First, a programing note: We’ll spend the next week in Bled, Slovenia (Daniel has his fall break from school) and I won’t be doing any posts. Look for a full report when we return.
Last weekend, we enjoyed a long, 4-day break at Lake Balaton. The weather was glorious for mid-October; likely the last warm stretch we will get as we head into winter. The lake and warmer weather gave some beatiful, foggy mornings as you can see in these two panorama shots.
The first day, we went for a hike in the hills behind the house. There is a large ridge that run behind the house, which you can see part of in the photo. I’ve always wanted to scale the hill, and we finally consulted the map and found what looked to be a suitable trail. It was only 3-4 kilometers, but it took much longer than expected. The first part (up) was very steep, as you might expect. The kids did great, though (Matthew was napping, which also meant that I didn’t need to lug him up in the pack). Once at the top, the going was much easier, though the trail isn’t used much and is poorly marked, leading us to take a number of wrong turns on intersecting hunting trails. Also, the top is tree covered, so you don’t get much of a view, with the exception of a brief glimpes of the Balatonederic church we had on the descent. Still we had a good time and were happy to enjoy the beautiful weather.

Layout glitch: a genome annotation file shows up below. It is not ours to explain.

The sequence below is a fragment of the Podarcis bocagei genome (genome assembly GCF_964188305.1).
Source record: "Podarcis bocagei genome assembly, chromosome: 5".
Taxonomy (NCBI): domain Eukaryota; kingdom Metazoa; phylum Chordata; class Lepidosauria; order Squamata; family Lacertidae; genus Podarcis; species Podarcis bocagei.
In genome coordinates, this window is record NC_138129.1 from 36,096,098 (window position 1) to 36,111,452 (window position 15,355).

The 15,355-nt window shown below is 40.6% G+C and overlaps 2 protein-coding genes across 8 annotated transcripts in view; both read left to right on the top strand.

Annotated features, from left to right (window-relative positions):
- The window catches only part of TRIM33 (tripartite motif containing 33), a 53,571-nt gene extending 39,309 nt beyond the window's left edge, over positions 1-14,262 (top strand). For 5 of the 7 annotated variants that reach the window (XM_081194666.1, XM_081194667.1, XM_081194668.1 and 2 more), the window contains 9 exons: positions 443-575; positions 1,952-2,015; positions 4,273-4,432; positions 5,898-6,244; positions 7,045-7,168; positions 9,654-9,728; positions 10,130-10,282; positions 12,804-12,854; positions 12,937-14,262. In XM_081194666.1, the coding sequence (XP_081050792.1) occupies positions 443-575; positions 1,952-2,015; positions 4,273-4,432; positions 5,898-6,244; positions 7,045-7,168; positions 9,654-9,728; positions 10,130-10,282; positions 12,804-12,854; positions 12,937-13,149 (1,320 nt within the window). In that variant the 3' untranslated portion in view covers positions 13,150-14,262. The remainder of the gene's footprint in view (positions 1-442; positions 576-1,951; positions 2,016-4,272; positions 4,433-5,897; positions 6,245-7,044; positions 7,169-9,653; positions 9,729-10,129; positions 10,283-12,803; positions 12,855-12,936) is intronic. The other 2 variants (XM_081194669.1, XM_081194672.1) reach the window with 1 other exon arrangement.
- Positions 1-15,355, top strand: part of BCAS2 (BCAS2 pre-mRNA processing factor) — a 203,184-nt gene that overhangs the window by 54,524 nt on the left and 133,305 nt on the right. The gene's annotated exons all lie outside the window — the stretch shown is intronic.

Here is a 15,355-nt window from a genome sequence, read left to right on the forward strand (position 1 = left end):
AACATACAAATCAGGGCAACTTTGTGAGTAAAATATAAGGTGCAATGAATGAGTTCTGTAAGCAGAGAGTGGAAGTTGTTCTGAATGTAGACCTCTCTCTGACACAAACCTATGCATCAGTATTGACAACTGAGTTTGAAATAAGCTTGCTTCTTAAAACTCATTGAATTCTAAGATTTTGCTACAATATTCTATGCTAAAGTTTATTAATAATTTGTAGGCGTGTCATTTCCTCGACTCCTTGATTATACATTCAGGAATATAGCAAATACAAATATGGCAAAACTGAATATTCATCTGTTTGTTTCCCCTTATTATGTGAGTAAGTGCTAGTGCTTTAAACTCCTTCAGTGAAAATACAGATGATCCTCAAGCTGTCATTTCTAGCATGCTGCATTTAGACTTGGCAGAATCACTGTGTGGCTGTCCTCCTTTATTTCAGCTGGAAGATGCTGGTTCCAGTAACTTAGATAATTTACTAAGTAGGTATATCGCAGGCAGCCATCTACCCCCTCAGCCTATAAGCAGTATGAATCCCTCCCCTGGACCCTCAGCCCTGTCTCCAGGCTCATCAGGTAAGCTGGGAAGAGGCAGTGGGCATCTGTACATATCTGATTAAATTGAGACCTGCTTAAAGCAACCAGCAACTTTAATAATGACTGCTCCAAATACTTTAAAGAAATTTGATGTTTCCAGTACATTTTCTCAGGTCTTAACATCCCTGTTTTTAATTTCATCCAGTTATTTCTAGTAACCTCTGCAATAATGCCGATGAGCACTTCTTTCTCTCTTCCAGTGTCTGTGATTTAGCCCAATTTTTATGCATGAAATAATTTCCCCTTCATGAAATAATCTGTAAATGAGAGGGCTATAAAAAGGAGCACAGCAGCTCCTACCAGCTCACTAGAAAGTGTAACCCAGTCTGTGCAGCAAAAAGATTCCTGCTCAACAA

The following day we traveled to Sárvár, a small city about an hour north from the lake. We spent the morning at the Sárvári fürdő (bath), a set of pools and spas. The Sárvári fürdő has a particularly nice area for children, with areas that both Matthew and the older ones could enjoy.
After the kids splashed around for a few hours and lunch, we wandered through the town. The town has a beautiful park with an old castle on the grounds. The castle buildings still function as a museum and government buildings.
This question is asked by children all over the world (if the desired response is not given, it is usually followed closely by, “Mom, can I have a…?”). However, the object of a child’s fancy changes from country to country. Here are a couple of our children’s favorite things here in Hungary:
Kid Kave (Coffee). This is a powdered mix that allows kids to have their morning coffee with no caffeine. It isn’t actually decaf (which still contains small amounts of caffeine), but instead is made of chickory, a natural, coffee-flavored alternative.
Sportszelet. This is sort of like a candy bar. There is a thin layer of chocolate on the outside and a sort of fudge on the inside. The second picture shows Matthew demonstrating his love of Sportszelet.
Memorial Plaque at "October 23 Street" that I walk past each day